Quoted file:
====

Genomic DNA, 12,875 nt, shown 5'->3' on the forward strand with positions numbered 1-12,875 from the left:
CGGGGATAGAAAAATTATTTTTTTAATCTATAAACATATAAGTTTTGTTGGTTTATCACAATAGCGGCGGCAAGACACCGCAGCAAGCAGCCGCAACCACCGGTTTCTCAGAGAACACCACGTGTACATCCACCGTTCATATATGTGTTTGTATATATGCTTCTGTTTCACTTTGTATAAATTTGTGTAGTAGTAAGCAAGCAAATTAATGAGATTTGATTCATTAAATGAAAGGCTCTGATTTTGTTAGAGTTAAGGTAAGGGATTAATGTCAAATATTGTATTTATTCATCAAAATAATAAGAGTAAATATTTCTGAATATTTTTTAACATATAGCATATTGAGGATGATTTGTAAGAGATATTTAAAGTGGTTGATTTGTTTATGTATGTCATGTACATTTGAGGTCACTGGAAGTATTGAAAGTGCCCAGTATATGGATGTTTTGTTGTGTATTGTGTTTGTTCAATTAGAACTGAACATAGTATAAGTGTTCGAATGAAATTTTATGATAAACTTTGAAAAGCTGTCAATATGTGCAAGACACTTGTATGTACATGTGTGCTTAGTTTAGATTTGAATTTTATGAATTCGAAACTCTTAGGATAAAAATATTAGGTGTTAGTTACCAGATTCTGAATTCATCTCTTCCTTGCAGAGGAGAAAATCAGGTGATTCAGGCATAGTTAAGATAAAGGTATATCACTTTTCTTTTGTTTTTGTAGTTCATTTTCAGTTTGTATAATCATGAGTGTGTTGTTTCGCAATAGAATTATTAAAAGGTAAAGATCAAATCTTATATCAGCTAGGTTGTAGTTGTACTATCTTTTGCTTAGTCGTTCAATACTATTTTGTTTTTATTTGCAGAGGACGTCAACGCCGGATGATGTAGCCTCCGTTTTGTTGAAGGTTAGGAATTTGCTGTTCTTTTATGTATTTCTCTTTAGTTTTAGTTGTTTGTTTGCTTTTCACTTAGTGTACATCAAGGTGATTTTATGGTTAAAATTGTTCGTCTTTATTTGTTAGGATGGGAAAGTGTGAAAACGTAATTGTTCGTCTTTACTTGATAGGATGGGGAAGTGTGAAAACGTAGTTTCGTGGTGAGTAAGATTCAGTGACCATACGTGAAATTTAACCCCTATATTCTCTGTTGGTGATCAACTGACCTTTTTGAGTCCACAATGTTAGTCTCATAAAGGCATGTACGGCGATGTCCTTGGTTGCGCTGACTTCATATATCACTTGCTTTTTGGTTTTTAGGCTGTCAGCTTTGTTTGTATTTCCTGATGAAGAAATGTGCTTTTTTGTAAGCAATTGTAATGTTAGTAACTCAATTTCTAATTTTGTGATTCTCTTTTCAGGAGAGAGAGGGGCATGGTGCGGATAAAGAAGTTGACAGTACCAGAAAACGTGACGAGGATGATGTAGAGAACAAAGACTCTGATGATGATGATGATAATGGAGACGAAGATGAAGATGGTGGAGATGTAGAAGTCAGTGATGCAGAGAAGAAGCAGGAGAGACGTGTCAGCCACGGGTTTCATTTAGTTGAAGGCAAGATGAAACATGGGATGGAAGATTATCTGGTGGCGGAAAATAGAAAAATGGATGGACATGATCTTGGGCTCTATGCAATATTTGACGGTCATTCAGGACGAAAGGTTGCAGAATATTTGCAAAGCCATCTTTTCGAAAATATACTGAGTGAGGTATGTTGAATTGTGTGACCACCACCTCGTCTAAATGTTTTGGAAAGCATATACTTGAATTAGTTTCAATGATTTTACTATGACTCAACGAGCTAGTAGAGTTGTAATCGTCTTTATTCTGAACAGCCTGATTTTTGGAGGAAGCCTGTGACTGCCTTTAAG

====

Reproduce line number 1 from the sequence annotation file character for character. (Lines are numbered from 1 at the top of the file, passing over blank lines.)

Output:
Genomic DNA, 12,875 nt, shown 5'->3' on the forward strand with positions numbered 1-12,875 from the left: